ONE of York’s most popular independent retailers has called for free car parking and public toilets to be open to help the city’s revival.

Paul Thompson, who closed Barnitts for the the first time in its 124-year history, has warned of a slow recovery until customer confidence returns.

The department store’s managing director said the announcement that retailers could reopen on June 15 was “a positive move”.

But, he said it would be ‘hard work’ until all the businesses reopened, and manufacturers and supply chains were back up to speed.

“We need other shops around us and everyone to fire back up to make it work, to give more of a reason for people to come back into the city centre - coffee shops doing take-away and food take-aways. We all need each other. We are all only little cogs in a big wheel.

“We all want it back to normal. We all have to do our bit to prevent the virus spreading but the economy has to open at some point. It is going to be a very slow start.”

He called on City of York Council to ensure public toilets were available, and to offer two hours of free car parking as an incentive until Christmas to encourage people back.

The Colliergate store, established by George Barnitt in 1896, was permitted to stay open under the coronavirus legislation but decided to shut soon after the lockdown.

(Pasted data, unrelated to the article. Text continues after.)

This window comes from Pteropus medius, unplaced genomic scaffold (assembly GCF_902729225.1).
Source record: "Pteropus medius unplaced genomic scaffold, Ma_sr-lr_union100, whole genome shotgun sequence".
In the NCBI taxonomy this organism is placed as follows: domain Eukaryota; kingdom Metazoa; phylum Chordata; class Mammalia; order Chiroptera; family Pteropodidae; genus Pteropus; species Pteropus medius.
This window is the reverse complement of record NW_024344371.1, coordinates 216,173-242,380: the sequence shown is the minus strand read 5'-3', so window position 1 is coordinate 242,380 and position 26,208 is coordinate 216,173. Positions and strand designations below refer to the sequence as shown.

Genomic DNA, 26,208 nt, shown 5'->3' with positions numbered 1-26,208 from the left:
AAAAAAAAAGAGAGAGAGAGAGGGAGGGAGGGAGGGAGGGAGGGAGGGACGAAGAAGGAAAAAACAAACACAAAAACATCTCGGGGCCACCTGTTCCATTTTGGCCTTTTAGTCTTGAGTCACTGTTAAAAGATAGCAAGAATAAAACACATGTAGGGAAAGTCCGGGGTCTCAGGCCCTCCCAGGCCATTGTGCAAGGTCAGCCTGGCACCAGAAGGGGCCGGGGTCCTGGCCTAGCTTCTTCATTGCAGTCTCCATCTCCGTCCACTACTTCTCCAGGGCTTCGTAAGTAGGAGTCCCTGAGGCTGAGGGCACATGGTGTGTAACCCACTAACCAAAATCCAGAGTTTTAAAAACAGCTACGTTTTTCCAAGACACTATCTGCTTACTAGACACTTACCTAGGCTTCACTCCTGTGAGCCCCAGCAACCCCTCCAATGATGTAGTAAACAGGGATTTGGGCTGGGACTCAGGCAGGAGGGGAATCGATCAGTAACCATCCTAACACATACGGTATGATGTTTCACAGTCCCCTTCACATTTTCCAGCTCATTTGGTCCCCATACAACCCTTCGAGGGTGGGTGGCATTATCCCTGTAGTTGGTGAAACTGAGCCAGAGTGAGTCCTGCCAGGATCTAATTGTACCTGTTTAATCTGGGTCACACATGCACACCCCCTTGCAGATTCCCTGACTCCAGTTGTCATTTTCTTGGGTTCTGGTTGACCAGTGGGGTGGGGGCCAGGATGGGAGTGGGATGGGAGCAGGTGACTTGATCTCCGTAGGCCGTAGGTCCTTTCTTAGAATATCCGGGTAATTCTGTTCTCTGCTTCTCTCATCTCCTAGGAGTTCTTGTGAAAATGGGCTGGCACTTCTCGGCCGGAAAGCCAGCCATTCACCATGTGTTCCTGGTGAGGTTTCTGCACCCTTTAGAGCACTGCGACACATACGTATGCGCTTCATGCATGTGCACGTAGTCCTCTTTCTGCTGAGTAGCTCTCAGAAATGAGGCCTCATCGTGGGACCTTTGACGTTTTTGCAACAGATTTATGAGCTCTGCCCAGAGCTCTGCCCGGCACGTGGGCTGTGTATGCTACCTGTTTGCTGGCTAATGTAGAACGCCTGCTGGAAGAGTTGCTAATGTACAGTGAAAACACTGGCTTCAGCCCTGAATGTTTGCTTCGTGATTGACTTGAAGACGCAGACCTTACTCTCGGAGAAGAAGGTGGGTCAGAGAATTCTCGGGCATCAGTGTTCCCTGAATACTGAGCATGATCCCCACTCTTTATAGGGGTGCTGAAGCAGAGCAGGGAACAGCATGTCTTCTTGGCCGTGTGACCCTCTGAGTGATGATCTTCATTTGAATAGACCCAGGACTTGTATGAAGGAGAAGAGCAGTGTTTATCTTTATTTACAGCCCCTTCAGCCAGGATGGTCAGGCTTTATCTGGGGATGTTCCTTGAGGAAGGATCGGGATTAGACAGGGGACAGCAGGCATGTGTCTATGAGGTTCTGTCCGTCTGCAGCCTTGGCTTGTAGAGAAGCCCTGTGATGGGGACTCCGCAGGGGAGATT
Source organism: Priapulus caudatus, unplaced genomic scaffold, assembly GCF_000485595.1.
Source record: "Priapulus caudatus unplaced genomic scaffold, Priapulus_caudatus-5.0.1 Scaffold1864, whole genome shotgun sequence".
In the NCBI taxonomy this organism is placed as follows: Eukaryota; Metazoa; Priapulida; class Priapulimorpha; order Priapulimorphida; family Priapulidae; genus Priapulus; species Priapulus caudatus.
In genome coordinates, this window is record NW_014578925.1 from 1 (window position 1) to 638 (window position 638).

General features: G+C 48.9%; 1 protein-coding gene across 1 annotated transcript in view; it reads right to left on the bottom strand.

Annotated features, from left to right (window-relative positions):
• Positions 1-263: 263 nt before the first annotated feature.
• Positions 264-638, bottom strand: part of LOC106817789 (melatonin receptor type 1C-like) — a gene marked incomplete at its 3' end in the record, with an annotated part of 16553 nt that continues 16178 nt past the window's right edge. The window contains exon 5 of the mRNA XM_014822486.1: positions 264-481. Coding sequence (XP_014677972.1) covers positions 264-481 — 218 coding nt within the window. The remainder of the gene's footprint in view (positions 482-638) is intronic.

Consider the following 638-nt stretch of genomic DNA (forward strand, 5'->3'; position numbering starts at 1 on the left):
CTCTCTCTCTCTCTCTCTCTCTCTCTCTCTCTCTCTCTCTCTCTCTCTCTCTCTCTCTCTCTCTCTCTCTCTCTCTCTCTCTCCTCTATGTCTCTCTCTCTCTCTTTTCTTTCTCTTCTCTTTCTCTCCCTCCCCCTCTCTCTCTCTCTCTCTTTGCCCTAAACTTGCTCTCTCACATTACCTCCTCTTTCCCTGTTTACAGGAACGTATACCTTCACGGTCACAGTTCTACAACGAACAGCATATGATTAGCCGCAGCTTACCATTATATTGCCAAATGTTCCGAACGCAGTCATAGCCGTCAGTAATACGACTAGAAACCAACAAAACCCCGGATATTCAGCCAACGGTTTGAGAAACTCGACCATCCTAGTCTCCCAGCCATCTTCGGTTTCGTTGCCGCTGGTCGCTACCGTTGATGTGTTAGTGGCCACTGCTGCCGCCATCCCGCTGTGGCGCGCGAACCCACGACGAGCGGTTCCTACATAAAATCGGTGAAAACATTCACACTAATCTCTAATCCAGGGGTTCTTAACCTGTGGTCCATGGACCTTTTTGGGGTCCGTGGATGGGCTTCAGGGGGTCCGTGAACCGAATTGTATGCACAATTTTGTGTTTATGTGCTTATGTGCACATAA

“For the first two weeks, we sold lots of compost,” said Paul. “But we are not going to survive selling compost.”

He added: “We were in the dark about when to open. We will aim for June 15, or maybe the weekend before. Staff members who are coming back will have to get used to a new way of working.”

Safety measures in Barnitts will include a queueing system, signage and fewer counters.

“We can allow about 40 customers in at a time,” said Paul. “I will gauge how that feels in the shop to keep everyone safe. Sometimes we may have to ask people to wait. We will let the business build back up.”

He said he would bring furloughed staff back gradually.

“The first few weeks will be slow. We need the confidence to bring staff back in. With every member of staff we have to be turning over more money.

“It might take three months to get back up to speed. I think we will be lucky to get back up to 80 per cent [of trade] within three months; it will take confidence and for people to understand, and we need offices back, with people working in the city. They are our customers as well. And we need tourists back. They are a big part of the city centre.”

He added: “As soon as we un-furlough staff that’s a cost. It costs me £1,000 a day just to open the doors. It will cost me wages each day and other costs, once the electricity is switched on and the meter is ticking.”

When contacted about parking and toilets, City of York Council said further details on how it is supporting businesses will be announced next month. The council is looking at the way a range of services will need to adapt to support the economic recovery in line with the latest public health advice.

Its new Economic Recovery - Transport and Place Strategy will aim to build back confidence in York as a safe place, with a focus on cycling and ‘providing a short-term approach to car travel, including incentivised short stay parking’ in some car parks.